Programming, Careers, and Money

Looking for discussion on current/best languages

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10 Replies - 1663 Views - Last Post: 04 April 2007 - 02:49 PM

#1 anndr0id  Icon User is offline

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Programming, Careers, and Money

Posted 26 March 2007 - 08:35 AM

So I'm sure we've all asked this question before in one way or another, but I know the answer changes almost monthly as new technologies arise and die. Ultimately, everyone has their own opinion on whats best, but there's a underlying factor when it comes to programming, unless you're learning it for a hobby, you're probably using your knowledge to pay the rent... that is why, as a web programmer, I learned ASP even though i prefer PHP.

But now, as a web developer of 10 years, I'm realizing my field is being overrun by flash developers, and I just abhor creative sorts of things.

So, I pose a topic of questioning and discussion of this:

As a programmer who has focused on web development, I'm looking to get into software development.

So, as of now, what is the best programming language to begin to gain knowledge in for software development, based on future longevity (I realize this is only an opinion), popularity among companies, and revenue from knowledge?

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Replies To: Programming, Careers, and Money

#2 spullen  Icon User is offline

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Re: Programming, Careers, and Money

Posted 26 March 2007 - 08:39 AM

c++ seems to be the language to know. I think if you know any OOP languages you should be fine, cause they all are pretty much the same.
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#3 Programmist  Icon User is offline

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Re: Programming, Careers, and Money

Posted 26 March 2007 - 09:18 AM

This is the third post about "what's the best language" recently. If you look at the most recent 4-5 posts, you'll see two other topics on this. You're going to be hard-pressed getting any impartial info, however, because people get really touchy about their pet language and will try to sell it to you like a used car. :) Here's what you want to do. First, think about what kind of development you want to do (embedded systems, drivers, operating systems, desktop apps, distributed applications, web applications, etc). Next, call up several recruiters and ask them what's hot in <your choices>.. Most likely you'll hear C#, Java, and possibly C++, among others. But, if you really like web development, I can tel you that it's not all Flash. If you know J2EE (Java), you're likely to have a lot of opportunities.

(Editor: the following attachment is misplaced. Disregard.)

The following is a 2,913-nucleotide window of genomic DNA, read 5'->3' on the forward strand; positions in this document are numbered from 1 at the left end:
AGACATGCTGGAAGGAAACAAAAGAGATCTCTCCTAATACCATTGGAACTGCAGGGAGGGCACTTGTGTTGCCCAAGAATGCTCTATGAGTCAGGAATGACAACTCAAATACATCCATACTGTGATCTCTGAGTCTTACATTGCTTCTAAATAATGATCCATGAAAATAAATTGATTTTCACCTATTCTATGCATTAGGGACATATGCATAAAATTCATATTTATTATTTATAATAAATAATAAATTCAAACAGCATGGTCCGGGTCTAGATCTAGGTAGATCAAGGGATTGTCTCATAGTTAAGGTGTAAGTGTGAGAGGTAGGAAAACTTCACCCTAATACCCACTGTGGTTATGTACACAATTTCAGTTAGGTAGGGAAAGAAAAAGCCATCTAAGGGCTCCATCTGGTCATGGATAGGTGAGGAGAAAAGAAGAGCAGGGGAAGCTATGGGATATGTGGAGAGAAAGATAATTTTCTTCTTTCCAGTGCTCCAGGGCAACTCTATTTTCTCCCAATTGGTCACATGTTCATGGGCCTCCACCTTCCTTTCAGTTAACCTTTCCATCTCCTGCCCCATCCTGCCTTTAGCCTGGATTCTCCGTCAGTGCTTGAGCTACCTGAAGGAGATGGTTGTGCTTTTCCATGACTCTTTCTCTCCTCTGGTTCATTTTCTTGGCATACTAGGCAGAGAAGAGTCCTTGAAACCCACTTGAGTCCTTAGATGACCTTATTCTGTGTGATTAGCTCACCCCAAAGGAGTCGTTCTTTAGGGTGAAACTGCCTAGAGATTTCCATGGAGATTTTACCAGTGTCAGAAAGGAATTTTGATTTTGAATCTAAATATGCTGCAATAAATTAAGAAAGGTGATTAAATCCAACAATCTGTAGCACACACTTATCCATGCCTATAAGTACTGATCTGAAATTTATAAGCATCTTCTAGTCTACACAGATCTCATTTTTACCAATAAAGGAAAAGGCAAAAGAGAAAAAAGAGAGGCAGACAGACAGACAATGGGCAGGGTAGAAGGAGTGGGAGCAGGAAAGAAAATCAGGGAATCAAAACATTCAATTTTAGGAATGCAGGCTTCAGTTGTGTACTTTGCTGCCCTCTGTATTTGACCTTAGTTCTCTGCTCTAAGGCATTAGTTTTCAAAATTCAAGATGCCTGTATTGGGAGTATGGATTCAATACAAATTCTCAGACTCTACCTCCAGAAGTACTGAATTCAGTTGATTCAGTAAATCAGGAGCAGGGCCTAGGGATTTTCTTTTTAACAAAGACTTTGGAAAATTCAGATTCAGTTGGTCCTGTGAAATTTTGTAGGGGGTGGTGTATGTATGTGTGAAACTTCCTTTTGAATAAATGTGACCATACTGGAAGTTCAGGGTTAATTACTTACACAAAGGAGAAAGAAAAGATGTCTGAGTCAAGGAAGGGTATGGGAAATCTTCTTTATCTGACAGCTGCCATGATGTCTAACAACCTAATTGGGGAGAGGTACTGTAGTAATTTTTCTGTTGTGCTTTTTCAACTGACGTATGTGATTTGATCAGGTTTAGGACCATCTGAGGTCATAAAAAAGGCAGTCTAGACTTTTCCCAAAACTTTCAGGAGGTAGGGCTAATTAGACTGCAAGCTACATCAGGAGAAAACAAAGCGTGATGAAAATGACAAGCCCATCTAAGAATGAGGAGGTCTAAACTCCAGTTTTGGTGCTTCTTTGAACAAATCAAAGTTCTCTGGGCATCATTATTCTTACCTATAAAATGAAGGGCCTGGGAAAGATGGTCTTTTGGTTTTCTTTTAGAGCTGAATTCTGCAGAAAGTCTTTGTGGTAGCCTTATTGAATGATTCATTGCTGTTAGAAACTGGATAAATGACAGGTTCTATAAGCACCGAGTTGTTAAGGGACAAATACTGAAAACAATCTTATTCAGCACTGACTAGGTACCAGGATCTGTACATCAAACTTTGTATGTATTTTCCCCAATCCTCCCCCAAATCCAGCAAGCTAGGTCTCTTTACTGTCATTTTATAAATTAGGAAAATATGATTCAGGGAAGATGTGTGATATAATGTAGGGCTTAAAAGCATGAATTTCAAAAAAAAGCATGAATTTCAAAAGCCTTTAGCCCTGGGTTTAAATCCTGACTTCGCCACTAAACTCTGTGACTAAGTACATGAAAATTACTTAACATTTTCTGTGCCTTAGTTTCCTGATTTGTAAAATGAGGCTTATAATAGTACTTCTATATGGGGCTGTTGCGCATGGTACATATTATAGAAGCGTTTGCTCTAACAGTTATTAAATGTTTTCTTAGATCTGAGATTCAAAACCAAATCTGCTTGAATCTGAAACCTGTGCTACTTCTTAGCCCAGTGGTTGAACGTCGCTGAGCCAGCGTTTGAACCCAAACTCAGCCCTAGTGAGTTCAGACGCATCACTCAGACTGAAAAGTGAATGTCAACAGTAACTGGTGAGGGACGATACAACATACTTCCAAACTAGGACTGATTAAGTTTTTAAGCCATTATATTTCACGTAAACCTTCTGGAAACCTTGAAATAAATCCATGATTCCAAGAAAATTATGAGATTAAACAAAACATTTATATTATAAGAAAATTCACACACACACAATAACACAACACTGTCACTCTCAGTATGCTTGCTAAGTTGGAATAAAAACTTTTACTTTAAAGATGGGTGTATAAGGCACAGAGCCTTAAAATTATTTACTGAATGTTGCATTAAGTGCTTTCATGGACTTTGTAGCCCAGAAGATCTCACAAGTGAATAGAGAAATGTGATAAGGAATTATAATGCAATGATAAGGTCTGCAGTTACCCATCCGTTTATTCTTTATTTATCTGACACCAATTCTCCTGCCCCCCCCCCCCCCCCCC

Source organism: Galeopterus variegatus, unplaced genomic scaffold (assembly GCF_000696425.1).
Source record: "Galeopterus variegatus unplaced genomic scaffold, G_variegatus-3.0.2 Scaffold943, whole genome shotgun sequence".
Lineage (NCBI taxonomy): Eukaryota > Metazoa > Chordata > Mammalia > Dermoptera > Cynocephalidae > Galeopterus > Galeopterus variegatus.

This post has been edited by alcdotcom: 26 March 2007 - 09:19 AM

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#4 ajwsurfer  Icon User is offline

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Re: Programming, Careers, and Money

Posted 26 March 2007 - 10:35 PM

I think that C++ programs become more platform specific non web applications.
A lot of C is used for low level on the hardware drivers, and in building programs that will later be burned into hardware.
There are specialized engineering languages that I don't know much about.
And Java programming tends to be more higher level web and business type applications.

In the higher level applications there comes databases and connectivity.

And then we have .Net which is a very platform specific group of languages geared toward one thing. Compete with Java. Microsoft is doing a good job of it too. Just as they have done with SQL Server 2005 all out onslot against Oracle.
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#5 rahulbatra  Icon User is offline

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Re: Programming, Careers, and Money

Posted 26 March 2007 - 11:50 PM

This will be a totally subjective choice, but I'll give you my honest opinion - Java. Firstly, its a nicely designed language stressing you to implement good programming practices. Secondly, a lot of enterprise software development is done in Java, so there are plenty of options.

Plus because of its adoption, its OO paradigm and its rapid development/update cycle, you can be pretty sure its a decent bet.
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#6 alpha02  Icon User is offline

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Re: Programming, Careers, and Money

Posted 04 April 2007 - 09:58 AM

View Postrahulbatra, on 27 Mar, 2007 - 02:50 AM, said:

This will be a totally subjective choice, but I'll give you my honest opinion - Java. Firstly, its a nicely designed language stressing you to implement good programming practices. Secondly, a lot of enterprise software development is done in Java, so there are plenty of options.

Plus because of its adoption, its OO paradigm and its rapid development/update cycle, you can be pretty sure its a decent bet.


You're right, Java is definitly the best. It offers many advantages such as:
-Cross-platform
-All can be done in Java
-Nice syntax (easy to understand)
-More stable code